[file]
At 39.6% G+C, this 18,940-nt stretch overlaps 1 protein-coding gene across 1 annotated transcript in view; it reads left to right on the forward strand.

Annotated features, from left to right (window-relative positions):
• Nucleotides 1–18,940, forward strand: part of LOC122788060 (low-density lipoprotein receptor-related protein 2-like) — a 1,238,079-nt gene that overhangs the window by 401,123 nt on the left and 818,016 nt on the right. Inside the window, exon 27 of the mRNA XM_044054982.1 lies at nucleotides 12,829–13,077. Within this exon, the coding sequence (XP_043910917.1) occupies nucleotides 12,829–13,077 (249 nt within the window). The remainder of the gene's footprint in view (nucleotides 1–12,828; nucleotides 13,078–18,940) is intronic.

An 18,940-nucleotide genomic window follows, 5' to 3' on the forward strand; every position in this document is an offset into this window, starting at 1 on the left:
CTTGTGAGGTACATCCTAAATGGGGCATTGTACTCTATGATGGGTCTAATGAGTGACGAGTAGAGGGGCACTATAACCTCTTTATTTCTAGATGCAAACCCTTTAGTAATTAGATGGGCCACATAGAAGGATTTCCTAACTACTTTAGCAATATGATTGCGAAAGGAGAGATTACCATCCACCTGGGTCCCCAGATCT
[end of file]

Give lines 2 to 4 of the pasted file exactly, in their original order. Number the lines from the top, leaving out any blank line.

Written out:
Annotated features, from left to right (window-relative positions):
• Nucleotides 1–18,940, forward strand: part of LOC122788060 (low-density lipoprotein receptor-related protein 2-like) — a 1,238,079-nt gene that overhangs the window by 401,123 nt on the left and 818,016 nt on the right. Inside the window, exon 27 of the mRNA XM_044054982.1 lies at nucleotides 12,829–13,077. Within this exon, the coding sequence (XP_043910917.1) occupies nucleotides 12,829–13,077 (249 nt within the window). The remainder of the gene's footprint in view (nucleotides 1–12,828; nucleotides 13,078–18,940) is intronic.

An 18,940-nucleotide genomic window follows, 5' to 3' on the forward strand; every position in this document is an offset into this window, starting at 1 on the left: